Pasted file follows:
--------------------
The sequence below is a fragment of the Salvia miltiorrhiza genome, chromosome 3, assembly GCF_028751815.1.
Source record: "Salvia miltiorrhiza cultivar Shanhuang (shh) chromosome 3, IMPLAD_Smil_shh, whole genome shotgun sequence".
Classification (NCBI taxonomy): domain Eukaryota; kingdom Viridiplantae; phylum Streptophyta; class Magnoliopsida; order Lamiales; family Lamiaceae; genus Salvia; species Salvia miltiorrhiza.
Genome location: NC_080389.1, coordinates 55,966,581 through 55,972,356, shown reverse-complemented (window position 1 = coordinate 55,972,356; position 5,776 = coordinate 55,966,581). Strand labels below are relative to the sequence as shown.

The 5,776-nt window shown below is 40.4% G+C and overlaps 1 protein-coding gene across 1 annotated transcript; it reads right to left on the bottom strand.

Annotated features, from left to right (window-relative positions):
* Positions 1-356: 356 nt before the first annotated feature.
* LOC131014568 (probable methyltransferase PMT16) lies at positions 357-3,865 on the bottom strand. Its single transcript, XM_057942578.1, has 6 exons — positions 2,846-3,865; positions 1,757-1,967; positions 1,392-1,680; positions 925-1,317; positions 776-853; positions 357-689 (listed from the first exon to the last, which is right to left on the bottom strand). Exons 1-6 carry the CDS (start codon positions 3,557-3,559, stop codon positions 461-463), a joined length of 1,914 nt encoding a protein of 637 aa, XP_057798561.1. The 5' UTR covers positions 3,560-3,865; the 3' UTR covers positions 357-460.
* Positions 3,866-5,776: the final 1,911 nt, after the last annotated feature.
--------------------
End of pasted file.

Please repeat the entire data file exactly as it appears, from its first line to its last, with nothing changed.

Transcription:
The sequence below is a fragment of the Salvia miltiorrhiza genome, chromosome 3, assembly GCF_028751815.1.
Source record: "Salvia miltiorrhiza cultivar Shanhuang (shh) chromosome 3, IMPLAD_Smil_shh, whole genome shotgun sequence".
Classification (NCBI taxonomy): domain Eukaryota; kingdom Viridiplantae; phylum Streptophyta; class Magnoliopsida; order Lamiales; family Lamiaceae; genus Salvia; species Salvia miltiorrhiza.
Genome location: NC_080389.1, coordinates 55,966,581 through 55,972,356, shown reverse-complemented (window position 1 = coordinate 55,972,356; position 5,776 = coordinate 55,966,581). Strand labels below are relative to the sequence as shown.

The 5,776-nt window shown below is 40.4% G+C and overlaps 1 protein-coding gene across 1 annotated transcript; it reads right to left on the bottom strand.

Annotated features, from left to right (window-relative positions):
* Positions 1-356: 356 nt before the first annotated feature.
* LOC131014568 (probable methyltransferase PMT16) lies at positions 357-3,865 on the bottom strand. Its single transcript, XM_057942578.1, has 6 exons — positions 2,846-3,865; positions 1,757-1,967; positions 1,392-1,680; positions 925-1,317; positions 776-853; positions 357-689 (listed from the first exon to the last, which is right to left on the bottom strand). Exons 1-6 carry the CDS (start codon positions 3,557-3,559, stop codon positions 461-463), a joined length of 1,914 nt encoding a protein of 637 aa, XP_057798561.1. The 5' UTR covers positions 3,560-3,865; the 3' UTR covers positions 357-460.
* Positions 3,866-5,776: the final 1,911 nt, after the last annotated feature.